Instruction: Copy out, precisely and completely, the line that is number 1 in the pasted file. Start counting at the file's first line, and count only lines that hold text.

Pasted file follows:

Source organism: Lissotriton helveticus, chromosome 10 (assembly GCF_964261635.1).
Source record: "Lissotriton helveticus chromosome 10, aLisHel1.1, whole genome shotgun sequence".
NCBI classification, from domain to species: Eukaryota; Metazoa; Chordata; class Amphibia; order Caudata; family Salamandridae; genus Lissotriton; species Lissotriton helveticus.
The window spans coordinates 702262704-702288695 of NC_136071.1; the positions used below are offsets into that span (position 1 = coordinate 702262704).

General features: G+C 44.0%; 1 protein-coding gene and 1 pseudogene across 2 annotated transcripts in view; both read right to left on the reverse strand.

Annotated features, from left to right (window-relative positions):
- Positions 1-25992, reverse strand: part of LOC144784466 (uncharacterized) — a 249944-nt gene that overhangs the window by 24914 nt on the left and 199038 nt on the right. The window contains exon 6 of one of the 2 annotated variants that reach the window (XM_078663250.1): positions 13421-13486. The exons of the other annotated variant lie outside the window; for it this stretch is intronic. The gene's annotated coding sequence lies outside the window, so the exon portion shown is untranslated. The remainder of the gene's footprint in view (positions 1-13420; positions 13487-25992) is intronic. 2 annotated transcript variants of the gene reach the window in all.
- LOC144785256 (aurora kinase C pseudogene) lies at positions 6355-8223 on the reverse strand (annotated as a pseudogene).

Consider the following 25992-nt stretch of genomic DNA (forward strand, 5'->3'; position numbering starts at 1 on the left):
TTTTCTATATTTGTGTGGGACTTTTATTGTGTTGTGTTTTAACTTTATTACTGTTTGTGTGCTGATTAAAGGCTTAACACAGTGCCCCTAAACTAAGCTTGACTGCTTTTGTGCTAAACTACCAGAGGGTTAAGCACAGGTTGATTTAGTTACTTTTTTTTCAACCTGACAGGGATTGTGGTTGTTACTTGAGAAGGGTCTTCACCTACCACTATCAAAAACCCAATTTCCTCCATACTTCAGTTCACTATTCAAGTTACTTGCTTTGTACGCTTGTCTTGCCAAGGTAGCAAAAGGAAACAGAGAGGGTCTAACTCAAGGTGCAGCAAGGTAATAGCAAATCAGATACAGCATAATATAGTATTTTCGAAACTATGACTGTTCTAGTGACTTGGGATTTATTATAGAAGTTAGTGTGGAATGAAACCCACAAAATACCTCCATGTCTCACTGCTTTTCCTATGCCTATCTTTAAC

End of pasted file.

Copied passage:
Source organism: Lissotriton helveticus, chromosome 10 (assembly GCF_964261635.1).